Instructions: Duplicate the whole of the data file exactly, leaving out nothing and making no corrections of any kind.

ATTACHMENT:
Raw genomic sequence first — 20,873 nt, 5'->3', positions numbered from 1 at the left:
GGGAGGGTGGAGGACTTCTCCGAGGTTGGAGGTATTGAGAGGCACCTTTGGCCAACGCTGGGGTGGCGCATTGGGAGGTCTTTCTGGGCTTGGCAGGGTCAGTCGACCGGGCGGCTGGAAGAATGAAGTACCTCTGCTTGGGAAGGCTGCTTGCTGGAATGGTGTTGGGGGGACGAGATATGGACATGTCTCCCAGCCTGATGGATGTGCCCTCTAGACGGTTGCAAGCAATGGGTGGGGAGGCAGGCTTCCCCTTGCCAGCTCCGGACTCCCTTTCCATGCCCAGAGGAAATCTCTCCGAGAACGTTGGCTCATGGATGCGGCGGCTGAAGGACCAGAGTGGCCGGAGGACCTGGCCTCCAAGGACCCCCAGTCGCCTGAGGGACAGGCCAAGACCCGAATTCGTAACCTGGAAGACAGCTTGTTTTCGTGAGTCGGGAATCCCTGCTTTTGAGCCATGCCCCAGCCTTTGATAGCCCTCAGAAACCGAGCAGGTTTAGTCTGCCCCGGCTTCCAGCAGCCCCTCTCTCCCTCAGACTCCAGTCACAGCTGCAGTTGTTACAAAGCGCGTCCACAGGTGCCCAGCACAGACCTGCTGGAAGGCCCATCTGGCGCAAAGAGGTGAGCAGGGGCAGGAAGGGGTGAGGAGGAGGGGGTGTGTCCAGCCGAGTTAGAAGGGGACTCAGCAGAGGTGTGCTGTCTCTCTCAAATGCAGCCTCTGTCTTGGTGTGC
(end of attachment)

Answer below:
Raw genomic sequence first — 20,873 nt, 5'->3', positions numbered from 1 at the left:
GGGAGGGTGGAGGACTTCTCCGAGGTTGGAGGTATTGAGAGGCACCTTTGGCCAACGCTGGGGTGGCGCATTGGGAGGTCTTTCTGGGCTTGGCAGGGTCAGTCGACCGGGCGGCTGGAAGAATGAAGTACCTCTGCTTGGGAAGGCTGCTTGCTGGAATGGTGTTGGGGGGACGAGATATGGACATGTCTCCCAGCCTGATGGATGTGCCCTCTAGACGGTTGCAAGCAATGGGTGGGGAGGCAGGCTTCCCCTTGCCAGCTCCGGACTCCCTTTCCATGCCCAGAGGAAATCTCTCCGAGAACGTTGGCTCATGGATGCGGCGGCTGAAGGACCAGAGTGGCCGGAGGACCTGGCCTCCAAGGACCCCCAGTCGCCTGAGGGACAGGCCAAGACCCGAATTCGTAACCTGGAAGACAGCTTGTTTTCGTGAGTCGGGAATCCCTGCTTTTGAGCCATGCCCCAGCCTTTGATAGCCCTCAGAAACCGAGCAGGTTTAGTCTGCCCCGGCTTCCAGCAGCCCCTCTCTCCCTCAGACTCCAGTCACAGCTGCAGTTGTTACAAAGCGCGTCCACAGGTGCCCAGCACAGACCTGCTGGAAGGCCCATCTGGCGCAAAGAGGTGAGCAGGGGCAGGAAGGGGTGAGGAGGAGGGGGTGTGTCCAGCCGAGTTAGAAGGGGACTCAGCAGAGGTGTGCTGTCTCTCTCAAATGCAGCCTCTGTCTTGGTGTGC